Day of the Dead Lives

Color us impressed by the resurrected affection for Day of the Dead art.

Color us impressed by the resurrected affection for Day of the Dead art.

Though it has ancient traditions in Mexico dating back to the time of the Aztecs, Día de los Muertos (Day of the Dead) has gained steady popularity in the U.S. in recent years — at least as a decorative concept. Observed around the same time as our Halloween, it’s a joyous, very social celebration, far removed from notions of lonely cemeteries or abandoned Gothic mansions.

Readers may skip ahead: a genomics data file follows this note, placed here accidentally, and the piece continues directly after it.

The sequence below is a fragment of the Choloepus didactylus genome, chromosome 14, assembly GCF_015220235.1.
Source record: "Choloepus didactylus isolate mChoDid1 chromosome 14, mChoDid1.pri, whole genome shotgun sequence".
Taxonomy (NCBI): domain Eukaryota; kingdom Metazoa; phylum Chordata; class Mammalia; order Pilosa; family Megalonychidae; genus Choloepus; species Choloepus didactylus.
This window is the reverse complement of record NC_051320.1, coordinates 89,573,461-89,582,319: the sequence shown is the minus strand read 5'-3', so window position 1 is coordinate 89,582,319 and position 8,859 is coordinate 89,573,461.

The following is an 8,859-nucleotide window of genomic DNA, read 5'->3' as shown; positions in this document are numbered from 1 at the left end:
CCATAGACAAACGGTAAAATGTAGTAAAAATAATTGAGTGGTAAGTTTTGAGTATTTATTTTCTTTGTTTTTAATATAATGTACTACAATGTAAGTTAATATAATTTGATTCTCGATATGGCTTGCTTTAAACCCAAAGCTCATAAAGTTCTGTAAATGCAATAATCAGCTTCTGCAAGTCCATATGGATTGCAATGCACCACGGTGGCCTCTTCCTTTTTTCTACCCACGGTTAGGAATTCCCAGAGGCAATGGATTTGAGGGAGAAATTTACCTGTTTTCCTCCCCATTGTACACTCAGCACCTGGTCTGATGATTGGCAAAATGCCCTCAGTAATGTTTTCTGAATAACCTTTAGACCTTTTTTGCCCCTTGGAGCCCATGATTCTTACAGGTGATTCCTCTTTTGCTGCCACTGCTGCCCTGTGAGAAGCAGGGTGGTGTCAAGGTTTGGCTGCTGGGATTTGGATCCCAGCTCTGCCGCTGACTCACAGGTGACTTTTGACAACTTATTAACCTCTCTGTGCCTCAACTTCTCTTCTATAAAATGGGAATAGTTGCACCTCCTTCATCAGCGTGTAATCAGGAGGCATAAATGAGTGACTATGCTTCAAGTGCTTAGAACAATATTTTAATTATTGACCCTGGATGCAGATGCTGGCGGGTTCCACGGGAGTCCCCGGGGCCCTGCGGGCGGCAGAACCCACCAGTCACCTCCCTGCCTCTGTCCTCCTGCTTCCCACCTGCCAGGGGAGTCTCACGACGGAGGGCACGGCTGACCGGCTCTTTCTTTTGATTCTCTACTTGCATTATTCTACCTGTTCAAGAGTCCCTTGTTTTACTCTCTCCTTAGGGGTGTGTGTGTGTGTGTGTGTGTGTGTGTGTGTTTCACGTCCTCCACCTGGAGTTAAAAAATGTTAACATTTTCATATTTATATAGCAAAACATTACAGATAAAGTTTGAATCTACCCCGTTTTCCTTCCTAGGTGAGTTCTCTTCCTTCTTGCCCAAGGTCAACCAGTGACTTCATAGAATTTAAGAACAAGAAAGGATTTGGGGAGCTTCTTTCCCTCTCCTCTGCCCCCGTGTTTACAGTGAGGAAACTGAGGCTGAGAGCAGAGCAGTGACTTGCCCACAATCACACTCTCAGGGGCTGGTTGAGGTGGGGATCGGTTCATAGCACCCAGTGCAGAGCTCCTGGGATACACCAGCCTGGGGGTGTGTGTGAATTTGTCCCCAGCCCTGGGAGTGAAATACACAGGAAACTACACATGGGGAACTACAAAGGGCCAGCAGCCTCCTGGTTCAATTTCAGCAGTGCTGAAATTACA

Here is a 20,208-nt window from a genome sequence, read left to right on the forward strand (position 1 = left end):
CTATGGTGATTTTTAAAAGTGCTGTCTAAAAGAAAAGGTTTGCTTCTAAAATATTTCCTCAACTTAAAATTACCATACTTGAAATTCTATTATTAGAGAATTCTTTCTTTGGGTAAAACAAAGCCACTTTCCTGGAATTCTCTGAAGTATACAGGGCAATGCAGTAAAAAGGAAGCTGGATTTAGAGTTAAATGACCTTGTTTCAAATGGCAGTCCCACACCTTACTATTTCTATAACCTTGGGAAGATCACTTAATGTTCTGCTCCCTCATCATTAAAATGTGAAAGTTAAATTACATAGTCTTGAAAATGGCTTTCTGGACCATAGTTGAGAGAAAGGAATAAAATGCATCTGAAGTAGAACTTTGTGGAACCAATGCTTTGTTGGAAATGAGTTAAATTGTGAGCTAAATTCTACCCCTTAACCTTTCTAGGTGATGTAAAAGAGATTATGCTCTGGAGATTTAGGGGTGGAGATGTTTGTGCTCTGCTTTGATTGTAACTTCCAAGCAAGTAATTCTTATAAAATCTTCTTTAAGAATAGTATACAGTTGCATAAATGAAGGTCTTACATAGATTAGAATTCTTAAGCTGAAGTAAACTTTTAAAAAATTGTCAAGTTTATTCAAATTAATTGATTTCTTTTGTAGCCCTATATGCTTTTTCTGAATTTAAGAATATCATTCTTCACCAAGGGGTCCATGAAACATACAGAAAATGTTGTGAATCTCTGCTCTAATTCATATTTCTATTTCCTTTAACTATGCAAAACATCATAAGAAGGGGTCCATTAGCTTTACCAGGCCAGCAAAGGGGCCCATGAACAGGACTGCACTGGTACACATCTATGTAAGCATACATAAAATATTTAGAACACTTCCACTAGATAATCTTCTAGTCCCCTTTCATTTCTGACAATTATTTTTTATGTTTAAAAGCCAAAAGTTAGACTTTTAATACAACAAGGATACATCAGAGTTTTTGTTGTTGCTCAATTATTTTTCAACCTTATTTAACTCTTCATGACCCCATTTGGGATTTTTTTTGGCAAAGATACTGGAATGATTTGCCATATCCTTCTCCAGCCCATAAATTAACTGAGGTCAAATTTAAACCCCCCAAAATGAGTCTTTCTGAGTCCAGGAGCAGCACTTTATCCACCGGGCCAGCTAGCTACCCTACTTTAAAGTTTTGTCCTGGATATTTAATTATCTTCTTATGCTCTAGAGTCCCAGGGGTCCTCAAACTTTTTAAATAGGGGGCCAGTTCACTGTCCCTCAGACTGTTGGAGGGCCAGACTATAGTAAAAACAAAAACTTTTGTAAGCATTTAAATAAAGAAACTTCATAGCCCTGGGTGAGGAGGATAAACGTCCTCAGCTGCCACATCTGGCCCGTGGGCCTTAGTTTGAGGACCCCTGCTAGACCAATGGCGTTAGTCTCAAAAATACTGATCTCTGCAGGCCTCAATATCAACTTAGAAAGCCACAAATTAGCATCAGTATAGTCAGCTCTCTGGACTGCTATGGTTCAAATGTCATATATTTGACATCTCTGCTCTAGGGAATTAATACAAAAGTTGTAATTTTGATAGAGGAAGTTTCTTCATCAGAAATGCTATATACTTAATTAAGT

Relatively few Americans participate in the full traditional ritual — an elaborate honoring of one’s ancestors, including graveside visits. But many are attracted to the symbolic festive skulls. Gorgeously decorated in vivid colors, they can be sculptural heads, edible “sugar skulls,” or full anthropomorphic skeletons on parade. (The grinning, often flower-bedecked skulls show up on a variety of crafty merchandise, from T-shirts to wallets to dish towels.)

But perhaps it’s not all for show. Students in elementary school today learn the history of Day of the Dead, and make art about it. And Hands On!, Hendersonville’s kids’ museum on Main Street, doesn’t want to leave curious adults out, either. From October 27-30, the venue is hosting a Día de los Muertos “self-directed craft activity.” All are welcome — young and old, living and otherwise.

318 N. Main St. $4. 828-697-8333. www.handsonwnc.org.

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